Why hav­ing a deck will trans­form your out­door liv­ing

Ex­tend your liv­ing spa­ces be­yond the back door with a hard-wear­ing and beau­ti­ful deck, writes Robyn Wil­lis

The Daily Telegraph (Sydney) - Home - - FRONT PAGE -

Sum­mer is just around the corner, so nat­u­rally our thoughts turn to­wards spend­ing more time out­doors. One of the eas­i­est ways to do that is on your own deck.

Ar­chi­tect and builder Clin­ton Cole from C+C Ar­chi­tec­tural Work­shop says the de­sire for a deck has long run strong in the Aus­tralian psy­che.

“Aus­tralians have a long his­tory of build­ing out­door spa­ces, putting a roof on it, then adding a wall and then build­ing an­other out­door space,” Clin­ton says.

“Of­ten you’ll see ex­ten­sions like that and then peo­ple like me take them off again.”

A big fan of the tra­di­tional tim­ber deck, Clin­ton says this out­door floor­ing sys­tem has a lot go­ing for it.

“The best thing about a tim­ber deck is the way it per­forms in the sum­mer heat,” he says.

“The main rea­son we use deck­ing in ex­ter­nal spa­ces is the way it feels un­der­foot and how it per­forms.

“Where the al­ter­na­tive is ma­sonry,onry, gran­ite or tiles, you can end up withth a space that is in­tol­er­a­ble be­causee those ma­te­ri­als re­flect the heat which can re­flect back into the in­ter­nal spa­ces as well.”

Do it right in terms of de­sign, lo­ca­tion and con­struc­tion and you can end up with a beau­ti­ful space that ex­tends your us­able liv­ing area, es­pe­cially dur­ing the warmer months. But get it wrong and you could end up with a po­ten­tially dan­ger­ous struc­ture that sees too much or too lit­tle sun re­sult­ing in tim­bers that rot pre­ma­turely.

First things first

Check with your lo­cal coun­cil, but you may not need to sub­mit a devel­op­ment ap­pli­ca­tion for a deck.

Ac­cord­ing to the NSW Depart­ment of Plan­ning & En­vi­ron­ment, decks less than 25sqm and no more than 1m above ground level are ex­empt.

Those liv­ing in bush­fire prone ar­eas may be re­stricted in both the de­sign of their deck and the ma­te­ri­als they can use to build it.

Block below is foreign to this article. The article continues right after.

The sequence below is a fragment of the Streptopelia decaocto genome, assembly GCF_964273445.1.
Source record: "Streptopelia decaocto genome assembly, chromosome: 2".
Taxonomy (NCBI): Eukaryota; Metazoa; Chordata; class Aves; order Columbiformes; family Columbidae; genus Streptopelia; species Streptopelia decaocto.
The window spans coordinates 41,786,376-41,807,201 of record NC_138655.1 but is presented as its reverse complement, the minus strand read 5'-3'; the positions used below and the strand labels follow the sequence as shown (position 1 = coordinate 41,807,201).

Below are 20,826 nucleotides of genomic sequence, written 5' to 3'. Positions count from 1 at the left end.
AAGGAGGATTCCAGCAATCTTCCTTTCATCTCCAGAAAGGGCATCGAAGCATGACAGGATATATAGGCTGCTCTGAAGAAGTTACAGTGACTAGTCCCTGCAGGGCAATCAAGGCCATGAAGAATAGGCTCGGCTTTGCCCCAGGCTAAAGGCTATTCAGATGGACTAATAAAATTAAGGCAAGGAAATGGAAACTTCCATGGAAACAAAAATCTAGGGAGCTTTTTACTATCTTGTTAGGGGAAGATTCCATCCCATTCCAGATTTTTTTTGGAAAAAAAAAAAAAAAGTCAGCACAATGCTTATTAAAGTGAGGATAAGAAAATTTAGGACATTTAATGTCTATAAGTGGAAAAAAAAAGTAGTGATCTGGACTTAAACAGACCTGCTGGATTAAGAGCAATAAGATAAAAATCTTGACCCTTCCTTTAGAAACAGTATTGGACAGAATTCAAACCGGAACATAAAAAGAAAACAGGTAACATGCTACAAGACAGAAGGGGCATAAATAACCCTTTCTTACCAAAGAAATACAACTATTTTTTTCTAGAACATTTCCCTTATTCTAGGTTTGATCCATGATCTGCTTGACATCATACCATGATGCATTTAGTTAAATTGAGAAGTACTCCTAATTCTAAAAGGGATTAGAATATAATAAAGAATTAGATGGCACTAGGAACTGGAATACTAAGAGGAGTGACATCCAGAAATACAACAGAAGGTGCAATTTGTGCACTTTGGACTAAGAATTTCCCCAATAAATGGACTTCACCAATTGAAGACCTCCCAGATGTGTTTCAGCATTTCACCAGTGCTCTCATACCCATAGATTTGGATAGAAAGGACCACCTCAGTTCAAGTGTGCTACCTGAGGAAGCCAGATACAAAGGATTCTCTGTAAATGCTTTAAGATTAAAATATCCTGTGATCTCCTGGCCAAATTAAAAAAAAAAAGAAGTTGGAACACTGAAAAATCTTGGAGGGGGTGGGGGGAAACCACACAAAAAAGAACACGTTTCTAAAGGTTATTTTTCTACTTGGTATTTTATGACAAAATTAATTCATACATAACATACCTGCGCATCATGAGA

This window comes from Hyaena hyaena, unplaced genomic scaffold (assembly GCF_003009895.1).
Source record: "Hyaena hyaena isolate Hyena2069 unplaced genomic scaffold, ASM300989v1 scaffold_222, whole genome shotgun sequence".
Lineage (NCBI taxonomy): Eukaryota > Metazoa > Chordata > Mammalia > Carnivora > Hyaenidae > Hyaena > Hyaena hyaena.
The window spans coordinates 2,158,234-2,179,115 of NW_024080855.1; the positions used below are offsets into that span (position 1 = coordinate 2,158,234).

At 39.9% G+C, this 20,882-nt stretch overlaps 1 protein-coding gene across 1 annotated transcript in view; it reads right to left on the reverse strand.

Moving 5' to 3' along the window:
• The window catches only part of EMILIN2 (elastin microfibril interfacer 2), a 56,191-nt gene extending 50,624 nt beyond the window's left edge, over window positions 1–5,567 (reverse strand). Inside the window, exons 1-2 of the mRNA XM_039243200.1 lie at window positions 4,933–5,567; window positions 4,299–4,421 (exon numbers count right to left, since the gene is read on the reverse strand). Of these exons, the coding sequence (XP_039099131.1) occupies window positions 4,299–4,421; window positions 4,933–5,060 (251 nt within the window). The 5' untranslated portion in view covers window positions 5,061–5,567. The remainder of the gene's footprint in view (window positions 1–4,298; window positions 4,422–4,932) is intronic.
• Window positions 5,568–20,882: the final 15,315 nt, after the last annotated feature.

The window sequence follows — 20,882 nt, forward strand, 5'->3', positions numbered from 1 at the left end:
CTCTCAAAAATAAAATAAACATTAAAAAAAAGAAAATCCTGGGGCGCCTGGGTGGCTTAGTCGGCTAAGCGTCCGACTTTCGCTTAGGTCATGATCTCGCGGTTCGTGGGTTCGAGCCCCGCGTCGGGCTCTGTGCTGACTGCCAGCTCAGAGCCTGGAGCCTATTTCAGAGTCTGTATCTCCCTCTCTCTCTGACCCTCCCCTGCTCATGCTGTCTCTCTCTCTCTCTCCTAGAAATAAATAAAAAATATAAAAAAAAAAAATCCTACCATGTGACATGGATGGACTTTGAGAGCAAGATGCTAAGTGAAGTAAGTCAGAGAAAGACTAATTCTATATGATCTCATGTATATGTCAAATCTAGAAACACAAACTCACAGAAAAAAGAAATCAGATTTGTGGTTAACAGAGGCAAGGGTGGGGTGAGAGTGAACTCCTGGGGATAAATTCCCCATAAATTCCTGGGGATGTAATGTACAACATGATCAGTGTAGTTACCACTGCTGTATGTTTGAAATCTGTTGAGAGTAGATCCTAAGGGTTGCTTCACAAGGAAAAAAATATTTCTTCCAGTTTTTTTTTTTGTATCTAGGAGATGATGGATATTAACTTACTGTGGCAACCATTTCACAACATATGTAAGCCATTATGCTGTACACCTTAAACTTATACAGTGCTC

Na­tional sales and dis­tri­bu­tion man­ager for hard­woods at Bo­ral Tim­ber, Leon Travis, says there are sev­eral species of tim­ber that come with high fire rat­ings.

“Spot­ted gum and black­butt have the high­est rat­ing,” he says. “But if it’s pos­si­ble for em­bers to get un­der the sub­floor, that’s where you might have prob­lems.”

Other prod­ucts such as Flame Shield by Mod­Wood, a wood waste and re­cy­cled plas­tic com­pos­ite deck­ing ma­te­rial, have been spe­cific specif­i­cally de­signed for use in bush­fire pron prone ar­eas.

But if you want some­thing y you’ll en­joy us­ing and that’s built to last, you will still need to do your home­work.

Lo­ca­tion, lo­ca­tion

If you don’t build your deck in the righ right place then you’re wast­ing your time a and money, Clin­ton says. “If you’re look­ing at where to put a deck, don’t put it on the southern side of your house where it’s per­ma­nently shaded,” he says. “You will end up with damp and mould is­sues and af­ter rain, it will stay damp and wet and the tim­bers will rot.

“North to north­west fac­ing is ideal for a good deck.”

Safe and sound

In re­cent years, there have been re­ports of decks and bal­conies col­laps­ing, in some cases caus­ing ma­jor in­juries.

While some jobs such as re­plac­ing a few deck­ing planks are suit­able for DIY, Leon says oth­ers are best left to the pro­fes­sion­als.

“The safety is­sue around el­e­vated decks is re­ally an en­gi­neer­ing de­ci­sion,” he says.

“It’s about be­ing com­pli­ant with the Build­ing Code (of Aus­tralia).

“If you look at some of those ac­ci­dents, the decks were held to­gether with a sin­gle bolt. Any good builder will con­struct to the code.”

If you do en­gage a pro­fes­sional, check their build­ing li­cence and don’t be afraid to ask ques­tions about bolts and fas­ten­ers.

This beau­ti­ful hard­wood tim­ber deck from Bo­ral Tim­bers is built to last a life­time.

This project by Clin­ton Cole (be­low) cre­ated a multi-use space for chil­dren’s play as well as an area with a built-in bar­be­cue.

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